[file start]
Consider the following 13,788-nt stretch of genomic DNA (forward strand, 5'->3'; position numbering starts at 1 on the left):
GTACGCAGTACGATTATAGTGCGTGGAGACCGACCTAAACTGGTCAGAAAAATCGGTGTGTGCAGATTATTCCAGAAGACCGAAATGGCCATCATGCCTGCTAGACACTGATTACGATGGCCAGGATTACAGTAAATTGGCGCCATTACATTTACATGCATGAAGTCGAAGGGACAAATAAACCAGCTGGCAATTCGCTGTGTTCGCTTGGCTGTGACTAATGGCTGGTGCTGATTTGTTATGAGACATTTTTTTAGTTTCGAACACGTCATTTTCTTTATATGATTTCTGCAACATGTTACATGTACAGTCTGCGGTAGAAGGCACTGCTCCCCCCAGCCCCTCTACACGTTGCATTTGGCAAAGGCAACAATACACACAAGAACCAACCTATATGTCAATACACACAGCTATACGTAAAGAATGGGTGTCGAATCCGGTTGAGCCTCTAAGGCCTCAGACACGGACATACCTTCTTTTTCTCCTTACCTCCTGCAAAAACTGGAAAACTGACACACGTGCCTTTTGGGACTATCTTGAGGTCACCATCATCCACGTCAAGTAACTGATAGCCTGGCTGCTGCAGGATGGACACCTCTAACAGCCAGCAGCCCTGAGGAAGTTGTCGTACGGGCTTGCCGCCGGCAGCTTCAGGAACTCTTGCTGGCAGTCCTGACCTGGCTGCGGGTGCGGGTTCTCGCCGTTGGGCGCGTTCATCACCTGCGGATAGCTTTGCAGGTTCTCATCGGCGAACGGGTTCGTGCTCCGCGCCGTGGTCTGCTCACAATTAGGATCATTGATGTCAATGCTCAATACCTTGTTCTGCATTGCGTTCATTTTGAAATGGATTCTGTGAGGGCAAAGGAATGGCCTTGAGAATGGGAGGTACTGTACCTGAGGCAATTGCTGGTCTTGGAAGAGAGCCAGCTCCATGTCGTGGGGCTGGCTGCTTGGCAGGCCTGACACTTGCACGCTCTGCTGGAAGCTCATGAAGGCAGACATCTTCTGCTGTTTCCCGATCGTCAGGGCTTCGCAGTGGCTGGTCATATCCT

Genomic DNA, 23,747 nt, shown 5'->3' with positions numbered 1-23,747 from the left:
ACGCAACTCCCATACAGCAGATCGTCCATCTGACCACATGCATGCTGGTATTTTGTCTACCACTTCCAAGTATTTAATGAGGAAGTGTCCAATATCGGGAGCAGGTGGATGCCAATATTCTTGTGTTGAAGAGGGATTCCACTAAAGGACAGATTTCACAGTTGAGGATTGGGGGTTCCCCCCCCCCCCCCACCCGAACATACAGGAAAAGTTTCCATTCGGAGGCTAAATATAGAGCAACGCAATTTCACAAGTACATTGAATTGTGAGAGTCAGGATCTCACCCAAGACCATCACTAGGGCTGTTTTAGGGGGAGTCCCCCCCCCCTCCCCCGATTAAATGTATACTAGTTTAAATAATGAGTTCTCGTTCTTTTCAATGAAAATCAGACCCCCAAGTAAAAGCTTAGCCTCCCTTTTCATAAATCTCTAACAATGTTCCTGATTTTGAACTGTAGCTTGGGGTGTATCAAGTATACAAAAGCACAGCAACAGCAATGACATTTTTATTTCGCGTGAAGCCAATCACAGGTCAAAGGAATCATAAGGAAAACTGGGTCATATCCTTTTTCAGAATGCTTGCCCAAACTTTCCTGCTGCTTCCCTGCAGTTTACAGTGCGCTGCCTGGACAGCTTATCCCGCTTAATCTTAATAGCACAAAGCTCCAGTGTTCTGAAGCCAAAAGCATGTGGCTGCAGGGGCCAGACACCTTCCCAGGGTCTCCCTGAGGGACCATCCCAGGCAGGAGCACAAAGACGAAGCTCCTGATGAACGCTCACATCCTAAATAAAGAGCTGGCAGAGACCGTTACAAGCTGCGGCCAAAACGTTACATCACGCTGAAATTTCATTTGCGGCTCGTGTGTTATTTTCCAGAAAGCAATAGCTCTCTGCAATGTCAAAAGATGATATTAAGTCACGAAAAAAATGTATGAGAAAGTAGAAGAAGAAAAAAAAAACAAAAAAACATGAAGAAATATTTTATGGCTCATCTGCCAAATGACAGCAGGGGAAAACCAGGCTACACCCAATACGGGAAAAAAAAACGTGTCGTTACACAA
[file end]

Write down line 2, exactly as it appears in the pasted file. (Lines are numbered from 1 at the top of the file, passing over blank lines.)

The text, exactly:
GTACGCAGTACGATTATAGTGCGTGGAGACCGACCTAAACTGGTCAGAAAAATCGGTGTGTGCAGATTATTCCAGAAGACCGAAATGGCCATCATGCCTGCTAGACACTGATTACGATGGCCAGGATTACAGTAAATTGGCGCCATTACATTTACATGCATGAAGTCGAAGGGACAAATAAACCAGCTGGCAATTCGCTGTGTTCGCTTGGCTGTGACTAATGGCTGGTGCTGATTTGTTATGAGACATTTTTTTAGTTTCGAACACGTCATTTTCTTTATATGATTTCTGCAACATGTTACATGTACAGTCTGCGGTAGAAGGCACTGCTCCCCCCAGCCCCTCTACACGTTGCATTTGGCAAAGGCAACAATACACACAAGAACCAACCTATATGTCAATACACACAGCTATACGTAAAGAATGGGTGTCGAATCCGGTTGAGCCTCTAAGGCCTCAGACACGGACATACCTTCTTTTTCTCCTTACCTCCTGCAAAAACTGGAAAACTGACACACGTGCCTTTTGGGACTATCTTGAGGTCACCATCATCCACGTCAAGTAACTGATAGCCTGGCTGCTGCAGGATGGACACCTCTAACAGCCAGCAGCCCTGAGGAAGTTGTCGTACGGGCTTGCCGCCGGCAGCTTCAGGAACTCTTGCTGGCAGTCCTGACCTGGCTGCGGGTGCGGGTTCTCGCCGTTGGGCGCGTTCATCACCTGCGGATAGCTTTGCAGGTTCTCATCGGCGAACGGGTTCGTGCTCCGCGCCGTGGTCTGCTCACAATTAGGATCATTGATGTCAATGCTCAATACCTTGTTCTGCATTGCGTTCATTTTGAAATGGATTCTGTGAGGGCAAAGGAATGGCCTTGAGAATGGGAGGTACTGTACCTGAGGCAATTGCTGGTCTTGGAAGAGAGCCAGCTCCATGTCGTGGGGCTGGCTGCTTGGCAGGCCTGACACTTGCACGCTCTGCTGGAAGCTCATGAAGGCAGACATCTTCTGCTGTTTCCCGATCGTCAGGGCTTCGCAGTGGCTGGTCATATCCT